Syria’s national airline has suspended weekly flights to Armenia, mainly used by ethnic Armenians fleeing the country, following fierce fighting between government forces and rebels reported around Aleppo airport.
The Syrian Air carrier has not flown to Yerevan so far this month. Its most recent Aleppo-Yerevan flight scheduled for January 8 was cancelled because of what the company’s Yerevan office described as a temporary closure of the international airport in Syria’s largest city. The next flight slated for Tuesday will also not take place for the same reason, the office said on Monday.
Zhirair Reisian, a spokesman for a Syrian diocese of the Armenian Apostolic Church, confirmed the airport closure in a phone interview with RFE/RL’s Armenian service (Azatutyun.am). Reisian said Syrian authorities say the airport is now undergoing repairs that should be over by January 17. He insisted that it remains under government control.
“The airport is OK but there are problems around it,” Krikor Zopian, another Aleppo-based Syrian Armenian, said by phone. In his words, government troops have been trying to fight back rebel attempts to control roads leading to the airport. “They say that the flights will resume in the next few days,” added Zopian.
Citing Syrian opposition sources, news agencies reported earlier this month that fighting around Aleppo airport intensified and halted flights from the city to the capital Damascus on New Year’s eve. Syrian state media, for its part, said the army loyal to President Bashar al-Assad is clearing the surrounding areas of “terrorist” groups.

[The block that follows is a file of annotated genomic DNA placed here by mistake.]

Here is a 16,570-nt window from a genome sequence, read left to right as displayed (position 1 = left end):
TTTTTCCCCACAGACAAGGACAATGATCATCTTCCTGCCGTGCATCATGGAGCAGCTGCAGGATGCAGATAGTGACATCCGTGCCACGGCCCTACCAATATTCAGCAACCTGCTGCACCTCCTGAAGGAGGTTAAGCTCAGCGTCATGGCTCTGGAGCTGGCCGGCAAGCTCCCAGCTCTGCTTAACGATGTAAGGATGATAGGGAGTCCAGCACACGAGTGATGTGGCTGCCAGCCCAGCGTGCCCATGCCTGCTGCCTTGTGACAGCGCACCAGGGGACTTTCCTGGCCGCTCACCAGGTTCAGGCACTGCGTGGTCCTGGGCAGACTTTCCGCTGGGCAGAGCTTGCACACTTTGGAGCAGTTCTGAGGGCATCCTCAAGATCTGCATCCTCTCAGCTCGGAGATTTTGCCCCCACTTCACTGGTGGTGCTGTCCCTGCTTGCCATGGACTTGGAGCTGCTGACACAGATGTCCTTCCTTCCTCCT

Syrian Air continued to fly to Armenia even after Turkey banned Syrian aircraft from using Turkish airspace in October. Its Aleppo-Yerevan flights were rerouted through Iraq and Iran.
Armenia’s national airline, Armavia, also carried out such flights once a week until ending the service for security reasons in September.
Thousands of Syrian nationals, virtually all of them of Armenian descent, have fled to Armenia on board Syrian Air and Armavia jets since the outbreak of the bloody conflict in the Middle Eastern nation nearly two years ago. Many others have come to their ancestral homeland by land, via Turkey and Georgia.